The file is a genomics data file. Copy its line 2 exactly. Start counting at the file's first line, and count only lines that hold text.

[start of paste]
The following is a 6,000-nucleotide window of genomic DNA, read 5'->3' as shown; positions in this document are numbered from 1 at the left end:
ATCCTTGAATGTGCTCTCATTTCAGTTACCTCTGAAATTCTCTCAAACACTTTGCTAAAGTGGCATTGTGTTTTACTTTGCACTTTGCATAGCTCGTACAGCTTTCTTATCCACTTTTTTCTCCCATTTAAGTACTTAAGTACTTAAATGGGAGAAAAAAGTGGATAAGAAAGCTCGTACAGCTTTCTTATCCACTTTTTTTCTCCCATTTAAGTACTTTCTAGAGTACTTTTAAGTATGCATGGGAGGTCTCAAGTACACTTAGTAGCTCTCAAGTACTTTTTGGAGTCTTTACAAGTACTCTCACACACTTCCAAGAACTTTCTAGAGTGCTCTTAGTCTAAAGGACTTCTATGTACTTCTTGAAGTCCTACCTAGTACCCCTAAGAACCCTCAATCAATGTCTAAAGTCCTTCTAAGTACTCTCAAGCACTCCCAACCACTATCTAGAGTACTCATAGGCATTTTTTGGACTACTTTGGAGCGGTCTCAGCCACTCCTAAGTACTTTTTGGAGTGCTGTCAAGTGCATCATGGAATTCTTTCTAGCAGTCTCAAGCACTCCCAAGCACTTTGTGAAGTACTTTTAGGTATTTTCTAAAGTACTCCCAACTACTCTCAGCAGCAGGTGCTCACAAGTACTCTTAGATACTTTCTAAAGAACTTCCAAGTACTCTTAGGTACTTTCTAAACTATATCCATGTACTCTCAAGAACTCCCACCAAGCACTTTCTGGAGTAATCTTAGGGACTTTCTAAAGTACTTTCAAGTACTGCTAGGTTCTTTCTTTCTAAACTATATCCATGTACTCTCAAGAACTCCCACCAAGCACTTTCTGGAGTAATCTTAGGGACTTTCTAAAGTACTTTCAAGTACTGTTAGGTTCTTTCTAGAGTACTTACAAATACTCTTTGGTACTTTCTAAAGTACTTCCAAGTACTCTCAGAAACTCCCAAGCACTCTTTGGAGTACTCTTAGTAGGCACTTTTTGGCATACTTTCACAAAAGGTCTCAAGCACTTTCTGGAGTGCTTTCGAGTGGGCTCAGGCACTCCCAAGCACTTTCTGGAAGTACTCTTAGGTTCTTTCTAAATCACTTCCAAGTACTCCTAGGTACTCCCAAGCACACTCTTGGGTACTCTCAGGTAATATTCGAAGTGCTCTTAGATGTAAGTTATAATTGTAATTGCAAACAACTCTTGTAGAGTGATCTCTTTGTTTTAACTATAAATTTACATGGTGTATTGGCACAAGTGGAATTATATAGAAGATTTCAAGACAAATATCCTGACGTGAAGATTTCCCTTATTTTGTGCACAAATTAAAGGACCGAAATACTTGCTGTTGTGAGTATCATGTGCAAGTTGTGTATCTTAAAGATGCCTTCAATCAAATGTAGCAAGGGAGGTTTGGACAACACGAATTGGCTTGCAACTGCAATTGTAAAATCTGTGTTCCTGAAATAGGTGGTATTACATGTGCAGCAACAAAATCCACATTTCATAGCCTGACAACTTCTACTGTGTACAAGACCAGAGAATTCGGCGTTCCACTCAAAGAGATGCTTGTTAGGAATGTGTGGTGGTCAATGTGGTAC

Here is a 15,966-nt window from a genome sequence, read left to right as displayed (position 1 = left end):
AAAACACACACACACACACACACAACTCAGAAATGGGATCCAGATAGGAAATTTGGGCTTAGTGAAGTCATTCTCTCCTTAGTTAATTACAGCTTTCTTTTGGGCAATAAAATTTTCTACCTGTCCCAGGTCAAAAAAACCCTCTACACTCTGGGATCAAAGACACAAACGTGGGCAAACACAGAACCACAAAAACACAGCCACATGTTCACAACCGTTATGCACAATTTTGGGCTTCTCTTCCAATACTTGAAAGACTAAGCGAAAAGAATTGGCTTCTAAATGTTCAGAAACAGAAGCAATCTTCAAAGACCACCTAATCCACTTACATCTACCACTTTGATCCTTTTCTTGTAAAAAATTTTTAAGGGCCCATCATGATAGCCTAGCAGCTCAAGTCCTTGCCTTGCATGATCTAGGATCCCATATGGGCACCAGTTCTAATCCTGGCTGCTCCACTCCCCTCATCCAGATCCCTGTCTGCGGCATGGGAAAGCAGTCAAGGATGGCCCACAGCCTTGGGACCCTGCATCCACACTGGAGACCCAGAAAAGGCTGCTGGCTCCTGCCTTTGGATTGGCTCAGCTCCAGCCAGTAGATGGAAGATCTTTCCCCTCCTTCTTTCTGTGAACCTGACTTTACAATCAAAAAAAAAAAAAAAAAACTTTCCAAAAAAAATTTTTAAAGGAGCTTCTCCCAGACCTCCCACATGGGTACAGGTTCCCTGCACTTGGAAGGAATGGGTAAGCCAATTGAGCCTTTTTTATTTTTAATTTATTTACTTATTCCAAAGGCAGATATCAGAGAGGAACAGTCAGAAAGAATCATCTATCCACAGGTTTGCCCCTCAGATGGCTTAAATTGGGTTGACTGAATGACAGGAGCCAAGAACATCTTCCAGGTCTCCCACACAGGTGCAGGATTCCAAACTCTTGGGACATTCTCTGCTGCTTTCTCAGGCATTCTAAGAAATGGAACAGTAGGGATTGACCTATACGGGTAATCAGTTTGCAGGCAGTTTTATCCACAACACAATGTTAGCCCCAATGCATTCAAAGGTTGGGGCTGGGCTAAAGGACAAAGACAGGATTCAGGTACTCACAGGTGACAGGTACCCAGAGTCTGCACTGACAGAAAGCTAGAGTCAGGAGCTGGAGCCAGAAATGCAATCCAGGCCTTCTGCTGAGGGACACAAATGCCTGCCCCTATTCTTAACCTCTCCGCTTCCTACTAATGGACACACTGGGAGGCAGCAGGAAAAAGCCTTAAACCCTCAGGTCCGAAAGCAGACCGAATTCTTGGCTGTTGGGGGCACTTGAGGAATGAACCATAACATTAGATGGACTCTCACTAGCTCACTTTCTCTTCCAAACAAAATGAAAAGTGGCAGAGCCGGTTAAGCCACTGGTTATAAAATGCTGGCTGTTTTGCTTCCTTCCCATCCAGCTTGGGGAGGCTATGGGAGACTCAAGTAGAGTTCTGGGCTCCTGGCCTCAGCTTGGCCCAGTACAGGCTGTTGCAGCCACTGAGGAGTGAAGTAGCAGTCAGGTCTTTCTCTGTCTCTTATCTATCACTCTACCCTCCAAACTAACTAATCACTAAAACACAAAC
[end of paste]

ATCCTTGAATGTGCTCTCATTTCAGTTACCTCTGAAATTCTCTCAAACACTTTGCTAAAGTGGCATTGTGTTTTACTTTGCACTTTGCATAGCTCGTACAGCTTTCTTATCCACTTTTTTCTCCCATTTAAGTACTTAAGTACTTAAATGGGAGAAAAAAGTGGATAAGAAAGCTCGTACAGCTTTCTTATCCACTTTTTTTCTCCCATTTAAGTACTTTCTAGAGTACTTTTAAGTATGCATGGGAGGTCTCAAGTACACTTAGTAGCTCTCAAGTACTTTTTGGAGTCTTTACAAGTACTCTCACACACTTCCAAGAACTTTCTAGAGTGCTCTTAGTCTAAAGGACTTCTATGTACTTCTTGAAGTCCTACCTAGTACCCCTAAGAACCCTCAATCAATGTCTAAAGTCCTTCTAAGTACTCTCAAGCACTCCCAACCACTATCTAGAGTACTCATAGGCATTTTTTGGACTACTTTGGAGCGGTCTCAGCCACTCCTAAGTACTTTTTGGAGTGCTGTCAAGTGCATCATGGAATTCTTTCTAGCAGTCTCAAGCACTCCCAAGCACTTTGTGAAGTACTTTTAGGTATTTTCTAAAGTACTCCCAACTACTCTCAGCAGCAGGTGCTCACAAGTACTCTTAGATACTTTCTAAAGAACTTCCAAGTACTCTTAGGTACTTTCTAAACTATATCCATGTACTCTCAAGAACTCCCACCAAGCACTTTCTGGAGTAATCTTAGGGACTTTCTAAAGTACTTTCAAGTACTGCTAGGTTCTTTCTTTCTAAACTATATCCATGTACTCTCAAGAACTCCCACCAAGCACTTTCTGGAGTAATCTTAGGGACTTTCTAAAGTACTTTCAAGTACTGTTAGGTTCTTTCTAGAGTACTTACAAATACTCTTTGGTACTTTCTAAAGTACTTCCAAGTACTCTCAGAAACTCCCAAGCACTCTTTGGAGTACTCTTAGTAGGCACTTTTTGGCATACTTTCACAAAAGGTCTCAAGCACTTTCTGGAGTGCTTTCGAGTGGGCTCAGGCACTCCCAAGCACTTTCTGGAAGTACTCTTAGGTTCTTTCTAAATCACTTCCAAGTACTCCTAGGTACTCCCAAGCACACTCTTGGGTACTCTCAGGTAATATTCGAAGTGCTCTTAGATGTAAGTTATAATTGTAATTGCAAACAACTCTTGTAGAGTGATCTCTTTGTTTTAACTATAAATTTACATGGTGTATTGGCACAAGTGGAATTATATAGAAGATTTCAAGACAAATATCCTGACGTGAAGATTTCCCTTATTTTGTGCACAAATTAAAGGACCGAAATACTTGCTGTTGTGAGTATCATGTGCAAGTTGTGTATCTTAAAGATGCCTTCAATCAAATGTAGCAAGGGAGGTTTGGACAACACGAATTGGCTTGCAACTGCAATTGTAAAATCTGTGTTCCTGAAATAGGTGGTATTACATGTGCAGCAACAAAATCCACATTTCATAGCCTGACAACTTCTACTGTGTACAAGACCAGAGAATTCGGCGTTCCACTCAAAGAGATGCTTGTTAGGAATGTGTGGTGGTCAATGTGGTAC